Put simply, the reason for this is the recognition that these are fundamentally life-or-death cases. Erroneously sending someone back to a country of origin can be a death sentence, and making those sorts of determinations is messy. To qualify for asylum, someone has to prove that they are facing or will almost certainly face persecution on the basis of race, religion, nationality, membership in a particular social group, or political opinion, which can get very complicated depending on the interlocking factors at play. A society might be generally hostile to, for example, people of a certain religious minority, but it’s a different animal to prove that you have been or are likely to be persecuted individually, in a way that the government either condones or is at least uninterested or powerless to prevent. Trying to speed these cases through can be and indeed has been a disaster for due process.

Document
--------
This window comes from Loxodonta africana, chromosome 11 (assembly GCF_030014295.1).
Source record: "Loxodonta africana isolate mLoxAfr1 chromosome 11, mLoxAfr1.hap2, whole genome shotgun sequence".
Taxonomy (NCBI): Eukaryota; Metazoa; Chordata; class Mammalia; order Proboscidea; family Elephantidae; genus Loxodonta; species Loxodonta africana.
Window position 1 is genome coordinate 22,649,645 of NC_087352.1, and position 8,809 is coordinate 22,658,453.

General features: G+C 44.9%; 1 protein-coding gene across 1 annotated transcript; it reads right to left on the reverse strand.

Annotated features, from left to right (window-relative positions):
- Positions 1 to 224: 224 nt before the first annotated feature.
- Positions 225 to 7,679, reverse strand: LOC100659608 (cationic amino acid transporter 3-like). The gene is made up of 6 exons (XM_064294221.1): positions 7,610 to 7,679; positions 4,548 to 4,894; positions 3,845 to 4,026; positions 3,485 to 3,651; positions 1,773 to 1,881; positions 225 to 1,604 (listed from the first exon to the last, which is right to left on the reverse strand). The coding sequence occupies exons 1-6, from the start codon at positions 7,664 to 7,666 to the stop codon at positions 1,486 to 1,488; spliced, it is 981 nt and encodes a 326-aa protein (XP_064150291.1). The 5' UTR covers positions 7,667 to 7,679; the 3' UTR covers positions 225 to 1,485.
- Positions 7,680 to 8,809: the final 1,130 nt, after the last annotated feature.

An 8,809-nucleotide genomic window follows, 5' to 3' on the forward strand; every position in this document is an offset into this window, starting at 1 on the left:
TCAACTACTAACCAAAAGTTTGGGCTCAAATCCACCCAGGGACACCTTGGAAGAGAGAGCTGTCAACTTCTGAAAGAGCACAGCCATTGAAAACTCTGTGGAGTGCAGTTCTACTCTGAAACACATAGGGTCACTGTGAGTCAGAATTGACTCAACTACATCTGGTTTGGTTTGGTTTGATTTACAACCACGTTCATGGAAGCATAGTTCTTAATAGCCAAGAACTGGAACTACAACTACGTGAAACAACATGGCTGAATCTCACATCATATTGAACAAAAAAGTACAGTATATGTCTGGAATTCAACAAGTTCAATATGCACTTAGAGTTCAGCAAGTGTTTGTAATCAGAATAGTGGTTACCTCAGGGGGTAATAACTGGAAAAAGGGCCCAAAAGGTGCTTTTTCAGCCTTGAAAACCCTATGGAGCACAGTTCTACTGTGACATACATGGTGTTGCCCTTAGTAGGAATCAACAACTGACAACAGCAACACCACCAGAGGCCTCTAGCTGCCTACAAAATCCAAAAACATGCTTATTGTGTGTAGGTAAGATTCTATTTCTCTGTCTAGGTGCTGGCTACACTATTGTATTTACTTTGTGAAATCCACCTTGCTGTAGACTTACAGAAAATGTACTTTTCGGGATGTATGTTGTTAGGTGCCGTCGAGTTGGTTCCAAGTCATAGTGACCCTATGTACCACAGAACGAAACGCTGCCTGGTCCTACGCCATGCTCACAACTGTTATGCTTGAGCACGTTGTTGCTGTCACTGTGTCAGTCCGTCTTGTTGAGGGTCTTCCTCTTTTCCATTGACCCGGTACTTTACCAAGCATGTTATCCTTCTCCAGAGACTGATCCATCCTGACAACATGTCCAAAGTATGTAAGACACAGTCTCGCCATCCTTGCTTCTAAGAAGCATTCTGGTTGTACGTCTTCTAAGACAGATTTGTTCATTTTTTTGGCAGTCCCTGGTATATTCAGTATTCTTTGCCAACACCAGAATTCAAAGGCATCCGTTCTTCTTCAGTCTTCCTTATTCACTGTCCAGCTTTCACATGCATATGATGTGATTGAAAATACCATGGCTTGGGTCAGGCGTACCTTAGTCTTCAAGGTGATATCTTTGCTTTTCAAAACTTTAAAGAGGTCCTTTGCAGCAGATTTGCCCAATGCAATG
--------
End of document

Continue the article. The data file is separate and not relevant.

Asylum cases move slowly through the system
So if there’s a limit to how fast these cases can go, why do the applicants have to come and initiate thousands of proceedings here? Why don’t they apply from elsewhere? Well, the law itself requires that people be physically present in the U.S. before they can file an asylum claim, and for a huge chunk of the world, the only way to do that is to show up at the border; generally speaking, you can’t board any type of vessel bound for the U.S. if you don’t already have entry documentation. There is, of course, a refugee program with identical qualifying standards to asylum, but contrary to popular belief, you can’t apply for it directly. You have to be referred by a third party, usually the United Nations, and that means there has to be an infrastructure in place to make those referrals.